An old car can cost more to insure than a new car because older cars may not have some safety features that can decrease your premium. For example, an old car may lack curtain airbags. Or it may not have cruise control, speed-sensing door locks, lane departure warnings, and other important safety features.
Quick answer: not always!
In auto insurance, the principle “more for less” can apply. Insurance providers can offer coverage point breaks, meaning that lesser costs per dollar of coverage will be charged to you if you purchase more insurance products. To explain this point, imagine you are buying a product in a store. The less of an item you buy, the higher the price you pay for them. But if you purchase in bulk, the cost will be reduced. The same principle applies to insurance carriers.
The best value is found with 100/300 coverage. With 100/300 coverage, the coverage for the bodily injury per single person involved can be $100,000 maximum. The total cost for bodily injuries per accident can be up to $300,000.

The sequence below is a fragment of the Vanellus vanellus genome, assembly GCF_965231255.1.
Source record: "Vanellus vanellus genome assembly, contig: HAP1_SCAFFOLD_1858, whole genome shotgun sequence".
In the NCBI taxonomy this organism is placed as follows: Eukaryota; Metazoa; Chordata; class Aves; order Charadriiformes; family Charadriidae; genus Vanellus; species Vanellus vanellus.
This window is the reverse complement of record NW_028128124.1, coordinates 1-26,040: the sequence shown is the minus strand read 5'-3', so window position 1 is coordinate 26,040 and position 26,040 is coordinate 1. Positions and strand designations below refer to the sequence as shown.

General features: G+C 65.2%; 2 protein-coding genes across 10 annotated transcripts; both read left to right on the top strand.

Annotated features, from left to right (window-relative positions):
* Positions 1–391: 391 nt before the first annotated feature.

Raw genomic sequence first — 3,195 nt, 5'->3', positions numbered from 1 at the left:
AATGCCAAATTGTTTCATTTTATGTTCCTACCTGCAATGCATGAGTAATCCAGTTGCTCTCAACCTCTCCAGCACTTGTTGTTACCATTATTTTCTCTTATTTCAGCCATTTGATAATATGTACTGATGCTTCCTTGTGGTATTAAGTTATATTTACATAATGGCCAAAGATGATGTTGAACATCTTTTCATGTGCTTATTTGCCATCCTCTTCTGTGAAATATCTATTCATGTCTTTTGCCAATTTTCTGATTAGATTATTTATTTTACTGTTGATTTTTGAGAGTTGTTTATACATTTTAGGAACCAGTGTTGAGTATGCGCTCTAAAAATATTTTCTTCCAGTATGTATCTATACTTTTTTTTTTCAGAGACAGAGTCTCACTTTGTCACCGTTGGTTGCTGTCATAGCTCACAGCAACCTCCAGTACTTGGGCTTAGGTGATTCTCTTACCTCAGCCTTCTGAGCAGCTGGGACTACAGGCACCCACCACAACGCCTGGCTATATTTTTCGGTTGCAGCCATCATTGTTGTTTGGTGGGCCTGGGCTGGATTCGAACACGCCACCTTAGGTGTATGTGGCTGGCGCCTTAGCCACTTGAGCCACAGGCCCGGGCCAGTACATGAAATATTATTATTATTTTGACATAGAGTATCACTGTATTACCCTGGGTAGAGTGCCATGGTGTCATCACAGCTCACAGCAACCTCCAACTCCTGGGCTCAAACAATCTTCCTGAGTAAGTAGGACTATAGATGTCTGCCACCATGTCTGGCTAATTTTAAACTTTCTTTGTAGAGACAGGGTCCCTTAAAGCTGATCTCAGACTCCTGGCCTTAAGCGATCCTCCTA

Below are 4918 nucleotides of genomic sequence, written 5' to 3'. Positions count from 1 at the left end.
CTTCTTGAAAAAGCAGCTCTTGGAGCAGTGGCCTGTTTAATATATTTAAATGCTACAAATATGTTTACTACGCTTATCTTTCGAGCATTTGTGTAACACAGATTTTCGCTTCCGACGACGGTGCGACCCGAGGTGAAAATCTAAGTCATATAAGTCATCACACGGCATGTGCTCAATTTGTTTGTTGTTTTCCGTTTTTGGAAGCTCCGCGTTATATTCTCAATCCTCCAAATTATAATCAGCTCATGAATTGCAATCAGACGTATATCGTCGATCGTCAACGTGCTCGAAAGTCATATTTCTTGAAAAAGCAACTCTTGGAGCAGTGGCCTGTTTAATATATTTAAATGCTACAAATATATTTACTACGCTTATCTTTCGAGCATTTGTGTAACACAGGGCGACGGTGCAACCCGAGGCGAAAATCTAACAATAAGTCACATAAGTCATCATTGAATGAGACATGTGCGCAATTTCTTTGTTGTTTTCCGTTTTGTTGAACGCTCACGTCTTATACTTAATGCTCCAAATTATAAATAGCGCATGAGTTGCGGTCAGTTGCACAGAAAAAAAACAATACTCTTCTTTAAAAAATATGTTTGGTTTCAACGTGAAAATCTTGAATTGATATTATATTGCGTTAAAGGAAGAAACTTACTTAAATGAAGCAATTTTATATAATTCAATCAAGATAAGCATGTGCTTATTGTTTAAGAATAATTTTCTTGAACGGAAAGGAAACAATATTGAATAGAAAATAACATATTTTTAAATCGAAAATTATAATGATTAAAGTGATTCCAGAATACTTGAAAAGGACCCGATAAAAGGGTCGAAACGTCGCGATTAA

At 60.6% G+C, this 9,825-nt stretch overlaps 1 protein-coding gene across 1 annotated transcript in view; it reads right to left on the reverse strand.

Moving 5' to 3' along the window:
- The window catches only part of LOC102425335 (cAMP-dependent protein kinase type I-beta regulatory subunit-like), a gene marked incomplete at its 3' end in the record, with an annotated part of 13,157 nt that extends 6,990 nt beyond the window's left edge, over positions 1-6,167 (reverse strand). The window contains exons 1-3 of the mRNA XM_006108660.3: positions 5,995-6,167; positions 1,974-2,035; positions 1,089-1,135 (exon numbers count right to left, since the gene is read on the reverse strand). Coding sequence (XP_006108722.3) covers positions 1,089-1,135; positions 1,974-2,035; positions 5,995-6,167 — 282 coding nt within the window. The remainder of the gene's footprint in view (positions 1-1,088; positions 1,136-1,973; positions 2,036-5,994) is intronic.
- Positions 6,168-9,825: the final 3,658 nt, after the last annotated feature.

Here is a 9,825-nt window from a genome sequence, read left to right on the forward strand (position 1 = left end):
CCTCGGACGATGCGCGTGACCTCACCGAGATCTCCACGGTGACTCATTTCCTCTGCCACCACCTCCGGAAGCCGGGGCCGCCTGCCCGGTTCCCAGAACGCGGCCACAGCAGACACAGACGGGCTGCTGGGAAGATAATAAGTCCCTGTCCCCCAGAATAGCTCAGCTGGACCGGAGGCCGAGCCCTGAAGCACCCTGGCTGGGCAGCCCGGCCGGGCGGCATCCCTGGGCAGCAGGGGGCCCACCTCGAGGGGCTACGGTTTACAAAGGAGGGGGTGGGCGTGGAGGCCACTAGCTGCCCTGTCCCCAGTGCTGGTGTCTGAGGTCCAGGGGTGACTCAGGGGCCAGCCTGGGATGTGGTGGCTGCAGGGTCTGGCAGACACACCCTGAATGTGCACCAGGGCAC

The 100/300 coverage gives you adequate insurance without shelling out big bucks to pay your premium.
Importance of Purchasing Car Insurance
Considering all of the details explained above, getting the best auto insurance policy is the wisest thing to do. In addition to protection from huge financial strains if you are involved in an unfortunate accident, there are also additional benefits should you purchase one.
- It gives you peace of mind knowing you are insured no matter what happens on the road.
- You can protect yourself and the other people around you.
- Acquiring car insurance will help you avoid expensive damage costs.
- It will save you so much time as your insurance will take care of dealing with tedious settlement negotiations.
- Your insurance can provide you with additional benefits such as vehicle towing, replacements, and repairs.
Upgrade Your Current Policy Today!
Ready to acquire car insurance or to upgrade your current policy, call us at (941) 361-1532. We will help you find the right insurance as you traverse the roads.
We wish you safe travels ahead!